The series of tributes kicked off yesterday with a look at Cali, a grey dachshund who is a fixture in the office of California Rep. Ken Calvert. Her owner is Rebecca Rudman, the congressman’s communications director.
The 3-year-old dachshund can often be seen running the marble halls of the Rayburn House Office Building.
Politico reports that “Rudman threw a tennis ball along the corridor outside Calvert’s office, as Cali ran for it wildly and dutifully brought it back.”
OK, so it’s not exactly hard-hitting reporting. Still, it’s nice to see some inside-the-beltway dogs other than Bo getting some attention.
Posted by jwoestendiek February 25th, 2011 under Muttsblog.
Tags: animals, bo, cali, congressman, dachshund, dogs, ken calvert, news media, obama, pets, politicians, politico, politics, rayburn office building, rebecca rudman, washington, work, workplace
The county council in Washington state actually has five members, but Hewitt, a black and brown terrier mix, has been a fixture in the council’s eighth-floor office for more than a year, the Daily Herald reports.
Hewitt belongs to County Councilman Dave Somers, who was headed home from work about two years ago when two men pulled alongside in a pickup truck and asked him to take their dog.
“The guy says, ‘Be good to him, give him a good home,’” Somers, who already had three dogs, recalled. ”Then they took a left, and they were gone.”
The councilman drove to an animal clinic, where, when asked for the dog’s name, he responded “Hewitt” — the name of the street he was on when the dog was handed over.
After a few months, Somers started bringing Hewitt to work with him — because, he says, the dog liked people so much.
“He could stay at home, but he’s just so much fun,” Somers said. “He enjoys us, and he fits right in. So we’ve settled into a routine here.”
(Photo by Dan Bates / The Herald)
Some of you might remember Darcy — the too cute to strangle Boston terrier for whom I’ve served as babysitter while her mom and dad were away.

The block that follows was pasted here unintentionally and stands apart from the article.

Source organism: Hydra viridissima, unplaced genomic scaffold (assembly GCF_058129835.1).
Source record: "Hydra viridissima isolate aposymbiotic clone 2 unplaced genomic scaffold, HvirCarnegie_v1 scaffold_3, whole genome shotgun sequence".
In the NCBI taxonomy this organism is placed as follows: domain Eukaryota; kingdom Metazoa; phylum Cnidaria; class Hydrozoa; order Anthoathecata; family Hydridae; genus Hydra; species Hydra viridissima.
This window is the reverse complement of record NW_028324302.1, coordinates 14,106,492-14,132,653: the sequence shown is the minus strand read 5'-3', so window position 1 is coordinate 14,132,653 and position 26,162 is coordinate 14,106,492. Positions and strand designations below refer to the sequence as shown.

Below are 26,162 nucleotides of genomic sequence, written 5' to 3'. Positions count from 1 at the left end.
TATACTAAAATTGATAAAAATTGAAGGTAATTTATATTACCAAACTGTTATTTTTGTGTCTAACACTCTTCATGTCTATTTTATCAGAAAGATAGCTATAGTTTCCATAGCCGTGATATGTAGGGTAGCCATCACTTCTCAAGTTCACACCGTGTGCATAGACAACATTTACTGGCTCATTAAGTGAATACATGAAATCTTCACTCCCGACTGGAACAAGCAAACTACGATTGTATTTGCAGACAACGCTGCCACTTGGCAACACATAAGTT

Twice, I took Darcy into my home for multi-day stays, where she proceeded to test my patience half the time, and be adorable the other half.
That was back when I had a house. Now, upon my return to Baltimore — having given up my home for the purposes of our continuing road trip – the tables have turned, and Darcy and her humans have most graciously taken Ace and me into their’s.
Where, as you might guess, I proceeded to test their patience half the time (going so far as to clog up their toilet yesterday morning … the house guest’s worst nightmare), and attempted to be adorable (once I had my coffee) the other half.
And all this just before the start of school, no less.
Here in the city of Baltimore, yesterday was the first day of school — so, with both Darcy’s mom and dad being city schoolteachers, it’s all the more impressive that, with everything else that was on their minds and agendas, they agreed to house one road-weary man and his 130-pound dog over the weekend.
There, in addition to the hazards of using too much toilet paper, this is what I learned:
Teachers — or at least teachers like Dan and Marite – should be appreciated much more. I say this not because they gave us shelter, but because in the days I spent with them I’ve seen how much of themselves, their own time, their own money, their hearts and souls, they pour into what they do.